It may seem that there hasn’t been a quiet week in politics for the last two years, and this week has certainly been no exception. On Monday, seven Labour MPs quit over the party’s position on, among other things, Brexit. Speculation over whether they will be joined by members of other parties has been rife, and the next few weeks are sure to be turbulent in Westminster.
As it stands, we are no closer to a deal from the EU. Theresa May returned to Brussels on 18 February with hopes of achieving a compromise over the controversial backstop arrangement, which is an insurance policy regarding the open border between Northern Ireland and Ireland. The policy is particularly unpopular with May’s backbench colleagues, and it is widely accepted that if she wishes to get any deal through parliament, it will have to be without the backstop arrangement.
In a fairly embarrassing blunder last week, the UK’s Chief Brexit Negotiator, Olly Robbins, was overheard in a Brussels bar suggesting that an extension to Article 50 was possible from the EU. May has remained adamant that the UK will be leaving on 29 March this year, and there have been accusations from the left that the PM is looking to delay a vote on her new deal until the last minute, with hopes of pressuring MPs to vote for a deal instead of accepting no-deal.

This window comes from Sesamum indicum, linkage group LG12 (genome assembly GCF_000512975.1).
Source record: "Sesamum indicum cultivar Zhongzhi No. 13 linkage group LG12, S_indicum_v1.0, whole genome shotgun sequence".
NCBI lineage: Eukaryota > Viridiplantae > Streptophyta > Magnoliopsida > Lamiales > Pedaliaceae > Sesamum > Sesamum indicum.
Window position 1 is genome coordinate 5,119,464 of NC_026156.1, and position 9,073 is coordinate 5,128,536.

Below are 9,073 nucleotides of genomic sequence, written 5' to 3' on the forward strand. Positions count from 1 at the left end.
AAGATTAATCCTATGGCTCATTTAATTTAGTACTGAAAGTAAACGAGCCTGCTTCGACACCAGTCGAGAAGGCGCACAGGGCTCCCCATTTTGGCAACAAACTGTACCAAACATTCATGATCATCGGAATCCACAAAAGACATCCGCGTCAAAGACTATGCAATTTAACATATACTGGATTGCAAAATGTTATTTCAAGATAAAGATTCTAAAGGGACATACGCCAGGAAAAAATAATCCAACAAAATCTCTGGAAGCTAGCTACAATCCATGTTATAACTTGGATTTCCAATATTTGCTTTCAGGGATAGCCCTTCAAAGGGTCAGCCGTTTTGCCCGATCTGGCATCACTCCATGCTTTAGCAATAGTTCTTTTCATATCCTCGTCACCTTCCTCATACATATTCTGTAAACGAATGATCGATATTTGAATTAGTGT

It is still not clear what this new deal might be. It appears May isn’t looking to drastically change the main parts of her first withdrawal agreement. We are still looking to leave the single market, for example, despite Labour’s attempts to push for a closer customs arrangement than perhaps May would like. It seems to be an almost impossible task to secure an agreement that satisfies a majority of members in parliament.
So what’s to come? If there hasn’t been a deal reached in Brussels, then the PM has promised to return to the Commons with a statement on 28 February, which will trigger debates and votes in the following days.
If, however, May has managed to achieve a new deal, then parliament will have a second meaningful vote.
At four weeks from the Brexit date, many would have expected us to be a little more certain about the future than we are now. With Brexit splitting opinions across parliament, gaining a majority for a deal is beginning to seem less and less likely.